We are a volunteer led charity registered in the UK (1130232), working to improve the lives of orphan children ordinary men and women in Afghanistan.
At least 10 million people are thought to have fled the region to avoid the continuous wave of conflict that has troubled Afghanistan over the last 30 years i.e. the Afghan Cold War, the Afghan civil war, and the war between NATO and the Taliban.
Although many refugees have now returned, at least 2.7 million people remain in voluntary exile because of the appalling conditions at home.
Life in Afghanistan is brutal.
- One in five Afghan children dies before his or her fifth birthday
- The average life expectancy of an Afghan adult is below 50
- More than two thirds of Afghans over the age of 15 cannot read or write
- War and drought have left half of the rural population close to famine
- Most Afghans lack access to safe drinking water or sanitary facilities
- Rising inflation is crippling the poorest and most vulnerable people in the region
- Disease, malnutrition and poverty is widespread in towns and villages
Charity volunteers at Aryana Aid are drawn from a diverse range of backgrounds including IT, the law, media and business.
We work with the local Afghan community to deliver emergency aid and long term sustainability through our orphan sponsorship, widow skills training, and water and electricity projects.
Since launching in 2009, we've used 100% of the donations collected by our head office in London to fund the initiatives led by volunteers, at our satellite office in Kabul.
'I made a personal donation to a blind man when I visited a village in Afghanistan a few years ago', explains Syed, a computer scientist and a volunteer with the charity.
'When I returned to the village a few years later, I was approached by the same man who told me that he'd used my gift to pay for an operation to help restore his eyesight.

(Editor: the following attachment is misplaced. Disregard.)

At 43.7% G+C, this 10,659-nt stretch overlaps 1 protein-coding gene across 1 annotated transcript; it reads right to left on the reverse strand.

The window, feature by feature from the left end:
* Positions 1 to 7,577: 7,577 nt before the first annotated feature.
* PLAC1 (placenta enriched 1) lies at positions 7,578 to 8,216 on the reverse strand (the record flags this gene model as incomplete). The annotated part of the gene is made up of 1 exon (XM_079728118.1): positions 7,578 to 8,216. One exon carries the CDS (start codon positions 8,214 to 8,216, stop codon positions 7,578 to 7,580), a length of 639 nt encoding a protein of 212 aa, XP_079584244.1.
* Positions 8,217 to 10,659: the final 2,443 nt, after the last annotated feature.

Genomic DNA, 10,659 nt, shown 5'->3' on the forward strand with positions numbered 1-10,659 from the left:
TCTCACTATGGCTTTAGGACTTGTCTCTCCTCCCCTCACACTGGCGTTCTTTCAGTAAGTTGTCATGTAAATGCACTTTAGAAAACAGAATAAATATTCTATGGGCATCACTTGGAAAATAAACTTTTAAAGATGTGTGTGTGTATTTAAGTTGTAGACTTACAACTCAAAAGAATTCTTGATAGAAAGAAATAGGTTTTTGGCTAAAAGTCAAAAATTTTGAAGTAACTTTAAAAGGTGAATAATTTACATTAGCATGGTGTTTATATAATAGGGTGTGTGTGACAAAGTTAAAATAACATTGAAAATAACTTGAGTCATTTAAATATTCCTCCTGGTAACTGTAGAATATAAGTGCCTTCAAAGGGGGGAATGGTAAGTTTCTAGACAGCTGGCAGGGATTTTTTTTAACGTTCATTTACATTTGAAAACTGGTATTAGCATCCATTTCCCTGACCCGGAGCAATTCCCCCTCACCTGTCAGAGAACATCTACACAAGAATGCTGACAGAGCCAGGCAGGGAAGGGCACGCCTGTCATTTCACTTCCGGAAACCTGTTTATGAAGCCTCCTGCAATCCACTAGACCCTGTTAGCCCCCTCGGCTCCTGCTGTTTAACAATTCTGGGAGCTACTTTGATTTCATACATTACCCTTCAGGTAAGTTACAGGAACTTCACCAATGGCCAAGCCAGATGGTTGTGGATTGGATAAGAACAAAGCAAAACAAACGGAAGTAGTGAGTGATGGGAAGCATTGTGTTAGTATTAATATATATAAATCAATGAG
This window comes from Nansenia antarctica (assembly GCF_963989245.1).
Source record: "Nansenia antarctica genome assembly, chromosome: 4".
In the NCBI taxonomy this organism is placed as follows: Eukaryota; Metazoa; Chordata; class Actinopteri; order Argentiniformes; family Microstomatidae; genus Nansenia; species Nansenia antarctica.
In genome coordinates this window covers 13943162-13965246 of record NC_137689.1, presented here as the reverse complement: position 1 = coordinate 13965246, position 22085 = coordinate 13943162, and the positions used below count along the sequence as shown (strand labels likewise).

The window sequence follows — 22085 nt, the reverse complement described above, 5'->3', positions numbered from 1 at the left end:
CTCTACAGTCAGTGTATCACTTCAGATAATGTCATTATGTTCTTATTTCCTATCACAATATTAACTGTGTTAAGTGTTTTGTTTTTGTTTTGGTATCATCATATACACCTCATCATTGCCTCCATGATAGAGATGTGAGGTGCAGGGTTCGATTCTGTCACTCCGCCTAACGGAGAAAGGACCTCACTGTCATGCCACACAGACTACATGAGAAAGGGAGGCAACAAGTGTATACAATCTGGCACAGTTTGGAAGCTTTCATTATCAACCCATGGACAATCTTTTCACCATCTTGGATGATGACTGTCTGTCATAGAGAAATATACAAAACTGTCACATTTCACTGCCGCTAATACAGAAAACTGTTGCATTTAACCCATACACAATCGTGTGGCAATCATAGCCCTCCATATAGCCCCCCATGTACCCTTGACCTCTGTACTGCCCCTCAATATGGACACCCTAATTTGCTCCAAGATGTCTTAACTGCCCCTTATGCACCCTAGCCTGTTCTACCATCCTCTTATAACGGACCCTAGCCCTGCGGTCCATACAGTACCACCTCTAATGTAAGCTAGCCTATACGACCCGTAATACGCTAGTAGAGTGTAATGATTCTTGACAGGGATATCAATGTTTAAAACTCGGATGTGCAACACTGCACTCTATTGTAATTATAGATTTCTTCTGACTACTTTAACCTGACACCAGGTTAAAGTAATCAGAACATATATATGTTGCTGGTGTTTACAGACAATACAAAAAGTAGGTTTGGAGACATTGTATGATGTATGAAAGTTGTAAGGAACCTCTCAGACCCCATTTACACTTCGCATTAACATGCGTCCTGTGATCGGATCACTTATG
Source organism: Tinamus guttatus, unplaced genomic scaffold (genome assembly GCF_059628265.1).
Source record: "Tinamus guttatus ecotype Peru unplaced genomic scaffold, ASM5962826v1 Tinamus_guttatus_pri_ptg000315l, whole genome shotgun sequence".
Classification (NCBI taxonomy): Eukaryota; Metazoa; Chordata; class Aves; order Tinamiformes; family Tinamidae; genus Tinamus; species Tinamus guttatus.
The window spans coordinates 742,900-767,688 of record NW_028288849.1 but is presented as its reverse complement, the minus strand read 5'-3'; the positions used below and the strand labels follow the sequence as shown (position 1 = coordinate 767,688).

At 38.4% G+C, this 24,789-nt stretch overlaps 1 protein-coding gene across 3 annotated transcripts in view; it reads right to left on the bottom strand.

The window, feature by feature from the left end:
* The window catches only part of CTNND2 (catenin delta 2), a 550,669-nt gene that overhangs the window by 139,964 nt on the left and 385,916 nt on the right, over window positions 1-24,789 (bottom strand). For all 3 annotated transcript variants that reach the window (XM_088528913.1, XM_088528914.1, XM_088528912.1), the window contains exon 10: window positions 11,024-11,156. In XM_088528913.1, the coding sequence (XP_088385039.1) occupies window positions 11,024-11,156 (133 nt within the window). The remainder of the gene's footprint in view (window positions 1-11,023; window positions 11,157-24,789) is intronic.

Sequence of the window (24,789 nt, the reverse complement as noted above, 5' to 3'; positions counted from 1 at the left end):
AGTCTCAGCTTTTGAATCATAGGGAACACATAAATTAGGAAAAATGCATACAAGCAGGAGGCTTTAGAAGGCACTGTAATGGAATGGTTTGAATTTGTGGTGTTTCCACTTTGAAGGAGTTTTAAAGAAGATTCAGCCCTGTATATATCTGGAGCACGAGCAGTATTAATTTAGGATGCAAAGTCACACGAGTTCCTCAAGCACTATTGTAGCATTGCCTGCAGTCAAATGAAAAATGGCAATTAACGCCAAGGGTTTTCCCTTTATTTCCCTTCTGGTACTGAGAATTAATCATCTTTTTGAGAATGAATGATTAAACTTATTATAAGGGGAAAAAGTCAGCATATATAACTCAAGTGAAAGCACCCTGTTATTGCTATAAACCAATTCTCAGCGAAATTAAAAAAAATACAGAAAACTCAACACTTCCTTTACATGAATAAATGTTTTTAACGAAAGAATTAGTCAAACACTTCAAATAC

'It took me a while to remember who he was as I'd forgotten about my first visit to the village and also about my donation, but I was touched by the obvious difference a small act of kindness had made to his life.
'I was also taken back by the love and affection he and his family showed me.
'This experience was an important turning point for me.
'I started volunteering with Aryana Aid because I wanted to work with like-minded people who were keen to create more stories like this'.
Meet Mr Said H Mosavi:
'I lost my daughter in the war', explains Mosavi, a professional photographer, film maker and a volunteer with the charity.
'I've travelled the length and breadth of Afghanistan in my professional capacity, and heard the same desperate stories in every town and village.
'Heartbreak, loss, hunger and fear have damaged an entire generation.
'I joined Aryana Aid as a volunteer in memory of my child.
'We know that 4,025 Afghan children were killed or seriously injured between 2010 and 2012 as a result of the continuing violence.
'Part of my role as a charity volunteer involves raising awareness about the dangers of improvised explosive devices (IEDs), crossfire, unexploded artillery shells, grenades, mortars, rockets, air bombs and drones among ordinary Afghan families'.
We are extremely grateful to our partners for their continued support: